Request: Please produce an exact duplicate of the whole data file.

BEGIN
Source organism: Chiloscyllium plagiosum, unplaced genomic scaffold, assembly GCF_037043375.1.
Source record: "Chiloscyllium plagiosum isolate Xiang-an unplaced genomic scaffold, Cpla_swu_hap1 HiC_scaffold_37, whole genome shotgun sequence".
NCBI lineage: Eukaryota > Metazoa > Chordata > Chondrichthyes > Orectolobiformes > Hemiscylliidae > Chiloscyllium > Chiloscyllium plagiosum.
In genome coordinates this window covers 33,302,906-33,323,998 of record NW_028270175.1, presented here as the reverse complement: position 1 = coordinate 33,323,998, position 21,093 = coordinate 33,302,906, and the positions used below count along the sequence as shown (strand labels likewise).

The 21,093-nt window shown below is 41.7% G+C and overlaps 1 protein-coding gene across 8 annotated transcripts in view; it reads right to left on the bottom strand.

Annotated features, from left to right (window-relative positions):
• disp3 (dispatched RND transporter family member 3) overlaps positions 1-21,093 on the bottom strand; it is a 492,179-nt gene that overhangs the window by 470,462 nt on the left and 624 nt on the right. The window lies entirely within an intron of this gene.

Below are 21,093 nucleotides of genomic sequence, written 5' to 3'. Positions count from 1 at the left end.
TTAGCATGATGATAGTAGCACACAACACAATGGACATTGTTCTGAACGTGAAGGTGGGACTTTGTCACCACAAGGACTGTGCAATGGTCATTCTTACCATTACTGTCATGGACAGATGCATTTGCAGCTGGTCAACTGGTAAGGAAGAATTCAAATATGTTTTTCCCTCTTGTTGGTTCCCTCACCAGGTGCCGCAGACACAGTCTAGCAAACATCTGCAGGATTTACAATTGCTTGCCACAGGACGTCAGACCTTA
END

Source organism: Chiloscyllium plagiosum, unplaced genomic scaffold, assembly GCF_037043375.1.
Source record: "Chiloscyllium plagiosum isolate Xiang-an unplaced genomic scaffold, Cpla_swu_hap1 HiC_scaffold_37, whole genome shotgun sequence".
NCBI lineage: Eukaryota > Metazoa > Chordata > Chondrichthyes > Orectolobiformes > Hemiscylliidae > Chiloscyllium > Chiloscyllium plagiosum.
In genome coordinates this window covers 33,302,906-33,323,998 of record NW_028270175.1, presented here as the reverse complement: position 1 = coordinate 33,323,998, position 21,093 = coordinate 33,302,906, and the positions used below count along the sequence as shown (strand labels likewise).

The 21,093-nt window shown below is 41.7% G+C and overlaps 1 protein-coding gene across 8 annotated transcripts in view; it reads right to left on the bottom strand.

Annotated features, from left to right (window-relative positions):
• disp3 (dispatched RND transporter family member 3) overlaps positions 1-21,093 on the bottom strand; it is a 492,179-nt gene that overhangs the window by 470,462 nt on the left and 624 nt on the right. The window lies entirely within an intron of this gene.

Below are 21,093 nucleotides of genomic sequence, written 5' to 3'. Positions count from 1 at the left end.
TTAGCATGATGATAGTAGCACACAACACAATGGACATTGTTCTGAACGTGAAGGTGGGACTTTGTCACCACAAGGACTGTGCAATGGTCATTCTTACCATTACTGTCATGGACAGATGCATTTGCAGCTGGTCAACTGGTAAGGAAGAATTCAAATATGTTTTTCCCTCTTGTTGGTTCCCTCACCAGGTGCCGCAGACACAGTCTAGCAAACATCTGCAGGATTTACAATTGCTTGCCACAGGACGTCAGACCTTA